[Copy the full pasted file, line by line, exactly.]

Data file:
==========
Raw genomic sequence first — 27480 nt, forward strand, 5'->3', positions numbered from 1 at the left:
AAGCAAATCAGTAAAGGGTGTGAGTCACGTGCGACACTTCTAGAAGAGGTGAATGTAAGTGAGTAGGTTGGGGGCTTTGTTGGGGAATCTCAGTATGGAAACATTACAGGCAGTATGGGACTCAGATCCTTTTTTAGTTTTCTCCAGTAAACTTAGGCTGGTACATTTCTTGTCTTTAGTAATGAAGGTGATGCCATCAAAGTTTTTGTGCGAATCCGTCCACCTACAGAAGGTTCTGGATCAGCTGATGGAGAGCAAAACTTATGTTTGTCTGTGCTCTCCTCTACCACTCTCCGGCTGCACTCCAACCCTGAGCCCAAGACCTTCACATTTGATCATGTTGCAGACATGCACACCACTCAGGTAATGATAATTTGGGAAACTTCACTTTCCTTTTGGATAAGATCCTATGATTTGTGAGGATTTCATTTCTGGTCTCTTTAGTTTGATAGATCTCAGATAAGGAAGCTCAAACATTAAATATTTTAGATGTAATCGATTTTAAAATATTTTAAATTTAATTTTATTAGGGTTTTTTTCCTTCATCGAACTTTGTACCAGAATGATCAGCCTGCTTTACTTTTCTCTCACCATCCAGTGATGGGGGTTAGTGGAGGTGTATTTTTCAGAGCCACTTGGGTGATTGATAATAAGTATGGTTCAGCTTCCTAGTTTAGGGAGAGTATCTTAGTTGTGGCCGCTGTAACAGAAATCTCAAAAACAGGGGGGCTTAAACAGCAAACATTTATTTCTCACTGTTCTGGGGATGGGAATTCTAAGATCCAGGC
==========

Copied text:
Raw genomic sequence first — 27480 nt, forward strand, 5'->3', positions numbered from 1 at the left:
AAGCAAATCAGTAAAGGGTGTGAGTCACGTGCGACACTTCTAGAAGAGGTGAATGTAAGTGAGTAGGTTGGGGGCTTTGTTGGGGAATCTCAGTATGGAAACATTACAGGCAGTATGGGACTCAGATCCTTTTTTAGTTTTCTCCAGTAAACTTAGGCTGGTACATTTCTTGTCTTTAGTAATGAAGGTGATGCCATCAAAGTTTTTGTGCGAATCCGTCCACCTACAGAAGGTTCTGGATCAGCTGATGGAGAGCAAAACTTATGTTTGTCTGTGCTCTCCTCTACCACTCTCCGGCTGCACTCCAACCCTGAGCCCAAGACCTTCACATTTGATCATGTTGCAGACATGCACACCACTCAGGTAATGATAATTTGGGAAACTTCACTTTCCTTTTGGATAAGATCCTATGATTTGTGAGGATTTCATTTCTGGTCTCTTTAGTTTGATAGATCTCAGATAAGGAAGCTCAAACATTAAATATTTTAGATGTAATCGATTTTAAAATATTTTAAATTTAATTTTATTAGGGTTTTTTTCCTTCATCGAACTTTGTACCAGAATGATCAGCCTGCTTTACTTTTCTCTCACCATCCAGTGATGGGGGTTAGTGGAGGTGTATTTTTCAGAGCCACTTGGGTGATTGATAATAAGTATGGTTCAGCTTCCTAGTTTAGGGAGAGTATCTTAGTTGTGGCCGCTGTAACAGAAATCTCAAAAACAGGGGGGCTTAAACAGCAAACATTTATTTCTCACTGTTCTGGGGATGGGAATTCTAAGATCCAGGC